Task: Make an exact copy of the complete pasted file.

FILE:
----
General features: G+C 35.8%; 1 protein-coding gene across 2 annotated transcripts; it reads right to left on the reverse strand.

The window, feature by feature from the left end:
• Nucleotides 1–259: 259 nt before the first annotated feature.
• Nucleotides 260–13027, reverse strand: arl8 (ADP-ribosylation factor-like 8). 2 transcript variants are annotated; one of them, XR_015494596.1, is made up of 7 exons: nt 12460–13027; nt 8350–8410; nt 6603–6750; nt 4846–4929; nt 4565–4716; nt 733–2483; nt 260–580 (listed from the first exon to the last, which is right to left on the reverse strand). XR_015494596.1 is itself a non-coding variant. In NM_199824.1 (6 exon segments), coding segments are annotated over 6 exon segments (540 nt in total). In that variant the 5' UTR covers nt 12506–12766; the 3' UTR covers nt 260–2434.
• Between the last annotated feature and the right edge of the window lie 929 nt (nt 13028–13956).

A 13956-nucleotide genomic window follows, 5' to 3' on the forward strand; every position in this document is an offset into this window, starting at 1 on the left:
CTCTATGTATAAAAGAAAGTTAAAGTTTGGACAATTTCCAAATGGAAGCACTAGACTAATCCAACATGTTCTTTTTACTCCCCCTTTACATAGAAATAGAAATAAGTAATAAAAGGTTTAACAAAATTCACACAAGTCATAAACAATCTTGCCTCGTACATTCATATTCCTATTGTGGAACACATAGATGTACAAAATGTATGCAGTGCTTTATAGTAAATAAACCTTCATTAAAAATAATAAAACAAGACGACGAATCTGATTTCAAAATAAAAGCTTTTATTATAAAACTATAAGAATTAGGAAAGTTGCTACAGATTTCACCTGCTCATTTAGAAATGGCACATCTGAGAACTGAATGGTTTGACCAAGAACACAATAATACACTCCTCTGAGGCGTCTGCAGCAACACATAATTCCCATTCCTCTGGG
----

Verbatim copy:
General features: G+C 35.8%; 1 protein-coding gene across 2 annotated transcripts; it reads right to left on the reverse strand.

The window, feature by feature from the left end:
• Nucleotides 1–259: 259 nt before the first annotated feature.
• Nucleotides 260–13027, reverse strand: arl8 (ADP-ribosylation factor-like 8). 2 transcript variants are annotated; one of them, XR_015494596.1, is made up of 7 exons: nt 12460–13027; nt 8350–8410; nt 6603–6750; nt 4846–4929; nt 4565–4716; nt 733–2483; nt 260–580 (listed from the first exon to the last, which is right to left on the reverse strand). XR_015494596.1 is itself a non-coding variant. In NM_199824.1 (6 exon segments), coding segments are annotated over 6 exon segments (540 nt in total). In that variant the 5' UTR covers nt 12506–12766; the 3' UTR covers nt 260–2434.
• Between the last annotated feature and the right edge of the window lie 929 nt (nt 13028–13956).

A 13956-nucleotide genomic window follows, 5' to 3' on the forward strand; every position in this document is an offset into this window, starting at 1 on the left:
CTCTATGTATAAAAGAAAGTTAAAGTTTGGACAATTTCCAAATGGAAGCACTAGACTAATCCAACATGTTCTTTTTACTCCCCCTTTACATAGAAATAGAAATAAGTAATAAAAGGTTTAACAAAATTCACACAAGTCATAAACAATCTTGCCTCGTACATTCATATTCCTATTGTGGAACACATAGATGTACAAAATGTATGCAGTGCTTTATAGTAAATAAACCTTCATTAAAAATAATAAAACAAGACGACGAATCTGATTTCAAAATAAAAGCTTTTATTATAAAACTATAAGAATTAGGAAAGTTGCTACAGATTTCACCTGCTCATTTAGAAATGGCACATCTGAGAACTGAATGGTTTGACCAAGAACACAATAATACACTCCTCTGAGGCGTCTGCAGCAACACATAATTCCCATTCCTCTGGG